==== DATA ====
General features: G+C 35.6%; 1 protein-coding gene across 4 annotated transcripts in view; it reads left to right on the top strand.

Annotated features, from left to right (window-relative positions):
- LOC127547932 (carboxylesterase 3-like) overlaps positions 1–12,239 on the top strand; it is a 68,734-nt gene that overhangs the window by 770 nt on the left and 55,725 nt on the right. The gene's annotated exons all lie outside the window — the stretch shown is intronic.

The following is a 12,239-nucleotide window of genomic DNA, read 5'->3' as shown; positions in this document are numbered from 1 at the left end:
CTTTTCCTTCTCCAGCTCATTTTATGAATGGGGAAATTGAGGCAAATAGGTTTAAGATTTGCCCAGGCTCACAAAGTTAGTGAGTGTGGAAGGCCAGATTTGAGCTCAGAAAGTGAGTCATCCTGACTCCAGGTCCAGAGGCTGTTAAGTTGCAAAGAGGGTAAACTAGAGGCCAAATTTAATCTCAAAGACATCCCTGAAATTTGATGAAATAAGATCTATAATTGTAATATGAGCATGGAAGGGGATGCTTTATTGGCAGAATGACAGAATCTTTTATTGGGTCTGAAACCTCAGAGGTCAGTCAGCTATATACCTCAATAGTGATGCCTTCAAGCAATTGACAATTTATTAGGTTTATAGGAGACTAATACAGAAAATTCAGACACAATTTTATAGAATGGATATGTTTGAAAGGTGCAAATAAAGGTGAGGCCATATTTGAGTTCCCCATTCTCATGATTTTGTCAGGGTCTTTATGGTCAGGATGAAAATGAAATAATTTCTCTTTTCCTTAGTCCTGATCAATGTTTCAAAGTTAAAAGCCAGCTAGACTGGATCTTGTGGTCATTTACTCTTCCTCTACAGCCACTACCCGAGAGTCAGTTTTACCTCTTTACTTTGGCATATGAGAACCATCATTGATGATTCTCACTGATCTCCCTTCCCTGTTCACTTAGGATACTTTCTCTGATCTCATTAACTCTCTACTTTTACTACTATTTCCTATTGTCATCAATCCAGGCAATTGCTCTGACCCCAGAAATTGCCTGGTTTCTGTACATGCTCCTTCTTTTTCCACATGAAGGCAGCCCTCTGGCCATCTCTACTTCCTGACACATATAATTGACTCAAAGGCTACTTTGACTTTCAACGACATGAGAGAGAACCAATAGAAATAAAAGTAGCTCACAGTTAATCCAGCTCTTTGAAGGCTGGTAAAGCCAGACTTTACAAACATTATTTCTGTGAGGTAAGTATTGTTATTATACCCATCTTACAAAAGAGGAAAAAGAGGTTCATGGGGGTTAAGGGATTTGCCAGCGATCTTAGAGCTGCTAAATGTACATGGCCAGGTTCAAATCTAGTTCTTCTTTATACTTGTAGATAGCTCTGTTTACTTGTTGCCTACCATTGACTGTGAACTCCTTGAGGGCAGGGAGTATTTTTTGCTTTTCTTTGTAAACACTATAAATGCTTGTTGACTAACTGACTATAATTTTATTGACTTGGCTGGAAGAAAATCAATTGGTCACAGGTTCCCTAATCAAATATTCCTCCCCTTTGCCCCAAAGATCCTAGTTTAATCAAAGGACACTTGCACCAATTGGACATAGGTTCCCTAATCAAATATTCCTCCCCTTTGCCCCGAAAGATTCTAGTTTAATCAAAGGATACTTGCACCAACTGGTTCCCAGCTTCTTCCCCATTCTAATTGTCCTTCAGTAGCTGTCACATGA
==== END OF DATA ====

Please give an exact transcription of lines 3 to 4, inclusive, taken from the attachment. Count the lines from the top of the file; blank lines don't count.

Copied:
- LOC127547932 (carboxylesterase 3-like) overlaps positions 1–12,239 on the top strand; it is a 68,734-nt gene that overhangs the window by 770 nt on the left and 55,725 nt on the right. The gene's annotated exons all lie outside the window — the stretch shown is intronic.

The following is a 12,239-nucleotide window of genomic DNA, read 5'->3' as shown; positions in this document are numbered from 1 at the left end: